University of North Carolina
S. K. Gupta
Algorithmic motion planning has been actively studied in robotics and related areas for more than three decades. There is a rich collection of techniques that have been successfully used for CAD/CAM, bioinformatics, computer gaming and other applications. At the same time, advances in manufacturing technologies, sensing and actuator devices have led to the development of powerful robot systems and they need novel capabilities related to dynamic constraints, modeling uncertainty, as well as real-time computation of motion strategies.
In this talk, we will give a brief overview of our recent work on motion planning and coordination for single and multi-robot systems. These include novel methods for motion planning of high-DOF robots that exploit the computational capabilities of many-core GPUs; dealing with point-cloud or noisy sensor data using machine learning and classification methods; local collision avoidance and computation of smooth trajectories for multiple robots based on reciprocal velocity obstacles; and novel methods that combine planning with linear-quadratic feedback control to handle uncertainty. We will highlight the results on the PR2 robot as well as differential-drive robot systems, such as iRobot Create mobile robots.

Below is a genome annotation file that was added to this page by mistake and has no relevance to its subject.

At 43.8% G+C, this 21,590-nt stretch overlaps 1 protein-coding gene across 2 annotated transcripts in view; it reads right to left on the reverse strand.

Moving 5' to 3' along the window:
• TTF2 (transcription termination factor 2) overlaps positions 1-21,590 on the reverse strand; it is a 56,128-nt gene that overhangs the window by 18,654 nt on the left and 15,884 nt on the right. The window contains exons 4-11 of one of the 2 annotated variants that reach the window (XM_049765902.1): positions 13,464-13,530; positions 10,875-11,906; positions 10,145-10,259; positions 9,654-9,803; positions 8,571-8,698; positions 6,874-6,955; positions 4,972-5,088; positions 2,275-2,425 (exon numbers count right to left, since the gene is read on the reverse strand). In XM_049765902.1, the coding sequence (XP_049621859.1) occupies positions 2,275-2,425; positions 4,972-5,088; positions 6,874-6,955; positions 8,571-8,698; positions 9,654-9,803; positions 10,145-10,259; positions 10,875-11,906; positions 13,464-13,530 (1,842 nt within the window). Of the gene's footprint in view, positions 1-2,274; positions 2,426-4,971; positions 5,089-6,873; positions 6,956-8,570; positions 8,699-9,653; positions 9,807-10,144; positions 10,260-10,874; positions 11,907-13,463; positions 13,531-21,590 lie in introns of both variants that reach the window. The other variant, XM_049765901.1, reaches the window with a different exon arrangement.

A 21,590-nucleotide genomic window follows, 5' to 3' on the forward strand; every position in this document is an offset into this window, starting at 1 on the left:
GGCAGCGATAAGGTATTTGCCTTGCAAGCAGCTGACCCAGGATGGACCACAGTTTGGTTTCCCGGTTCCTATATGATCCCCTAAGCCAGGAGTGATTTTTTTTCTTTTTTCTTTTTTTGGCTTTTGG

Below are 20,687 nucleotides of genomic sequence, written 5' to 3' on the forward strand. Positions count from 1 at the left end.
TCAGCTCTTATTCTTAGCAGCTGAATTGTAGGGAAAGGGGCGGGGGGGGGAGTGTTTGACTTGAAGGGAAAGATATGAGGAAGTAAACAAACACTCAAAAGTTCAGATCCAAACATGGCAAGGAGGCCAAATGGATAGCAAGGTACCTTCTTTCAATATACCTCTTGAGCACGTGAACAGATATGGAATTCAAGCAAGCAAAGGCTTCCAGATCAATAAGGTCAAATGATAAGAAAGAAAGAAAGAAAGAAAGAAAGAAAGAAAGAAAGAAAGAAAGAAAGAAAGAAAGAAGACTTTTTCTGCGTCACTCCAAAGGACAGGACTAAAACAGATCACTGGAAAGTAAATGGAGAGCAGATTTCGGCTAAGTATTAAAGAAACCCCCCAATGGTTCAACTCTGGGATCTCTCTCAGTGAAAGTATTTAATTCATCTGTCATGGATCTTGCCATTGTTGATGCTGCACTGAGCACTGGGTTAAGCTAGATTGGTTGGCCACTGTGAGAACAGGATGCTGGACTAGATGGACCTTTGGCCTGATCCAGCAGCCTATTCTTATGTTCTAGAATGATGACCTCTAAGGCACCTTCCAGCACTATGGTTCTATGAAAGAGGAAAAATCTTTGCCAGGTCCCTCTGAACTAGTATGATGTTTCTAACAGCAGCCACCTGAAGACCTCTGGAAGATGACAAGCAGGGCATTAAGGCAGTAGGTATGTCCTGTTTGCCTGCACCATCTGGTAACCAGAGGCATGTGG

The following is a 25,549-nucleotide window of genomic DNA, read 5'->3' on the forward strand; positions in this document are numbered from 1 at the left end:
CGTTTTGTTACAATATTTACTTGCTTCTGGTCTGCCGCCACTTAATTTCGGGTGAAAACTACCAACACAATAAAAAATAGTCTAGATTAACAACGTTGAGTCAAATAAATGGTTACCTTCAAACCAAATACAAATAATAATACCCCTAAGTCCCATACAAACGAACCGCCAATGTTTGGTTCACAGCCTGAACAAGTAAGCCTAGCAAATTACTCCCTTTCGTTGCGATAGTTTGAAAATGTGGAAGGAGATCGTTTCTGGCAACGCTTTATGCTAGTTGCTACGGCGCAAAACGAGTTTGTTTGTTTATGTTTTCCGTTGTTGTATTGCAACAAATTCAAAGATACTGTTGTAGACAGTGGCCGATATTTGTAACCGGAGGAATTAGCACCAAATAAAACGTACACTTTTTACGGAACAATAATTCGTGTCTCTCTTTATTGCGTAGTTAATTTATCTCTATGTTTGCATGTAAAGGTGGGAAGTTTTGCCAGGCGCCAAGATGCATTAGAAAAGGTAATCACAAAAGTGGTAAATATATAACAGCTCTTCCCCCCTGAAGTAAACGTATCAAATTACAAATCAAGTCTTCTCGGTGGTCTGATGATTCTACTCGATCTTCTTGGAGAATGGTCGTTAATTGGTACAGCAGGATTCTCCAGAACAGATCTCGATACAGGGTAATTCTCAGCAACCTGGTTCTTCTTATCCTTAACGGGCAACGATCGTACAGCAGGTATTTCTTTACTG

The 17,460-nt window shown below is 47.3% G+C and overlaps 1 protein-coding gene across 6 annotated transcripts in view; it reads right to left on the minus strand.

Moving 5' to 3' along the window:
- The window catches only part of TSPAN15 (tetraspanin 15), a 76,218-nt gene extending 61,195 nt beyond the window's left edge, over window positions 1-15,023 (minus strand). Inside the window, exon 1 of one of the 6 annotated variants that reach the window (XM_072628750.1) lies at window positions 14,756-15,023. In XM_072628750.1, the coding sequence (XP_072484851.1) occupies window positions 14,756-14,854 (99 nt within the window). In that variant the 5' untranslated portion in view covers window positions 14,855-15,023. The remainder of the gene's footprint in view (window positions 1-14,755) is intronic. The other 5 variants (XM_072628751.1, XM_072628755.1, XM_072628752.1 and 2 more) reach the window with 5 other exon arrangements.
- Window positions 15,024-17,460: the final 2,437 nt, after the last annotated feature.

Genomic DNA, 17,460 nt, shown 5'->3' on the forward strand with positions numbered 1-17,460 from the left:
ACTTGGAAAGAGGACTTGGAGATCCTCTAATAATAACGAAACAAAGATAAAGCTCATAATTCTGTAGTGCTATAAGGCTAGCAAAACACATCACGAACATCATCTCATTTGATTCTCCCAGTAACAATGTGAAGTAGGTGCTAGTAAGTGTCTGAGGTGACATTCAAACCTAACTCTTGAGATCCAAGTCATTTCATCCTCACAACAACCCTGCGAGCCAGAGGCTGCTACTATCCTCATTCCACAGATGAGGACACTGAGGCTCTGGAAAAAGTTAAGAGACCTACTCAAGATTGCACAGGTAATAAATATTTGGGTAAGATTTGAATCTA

Dinesh Manocha is currently the Phi Delta Theta/Mason Distinguished Professor of Computer Science at the University of North Carolina at Chapel Hill. He received his Ph.D. in Computer Science at the University of California at Berkeley 1992. He has received Junior Faculty Award, Alfred P. Sloan Fellowship, NSF Career Award, Office of Naval Research Young Investigator Award, Honda Research Initiation Award, Hettleman Prize for Scholarly Achievement.
Along with his students, Manocha has also received 12 best paper awards at leading conferences on graphics, geometric modeling, visualization, multimedia and high-performance computing. He has published more than 300 papers and some of the software systems related to collision detection, GPU-based algorithms and geometric computing developed by his group have been downloaded by more than 100,000 users and are widely used in the industry. He has supervised 18 Ph.D. dissertations and is a fellow of ACM and AAAS.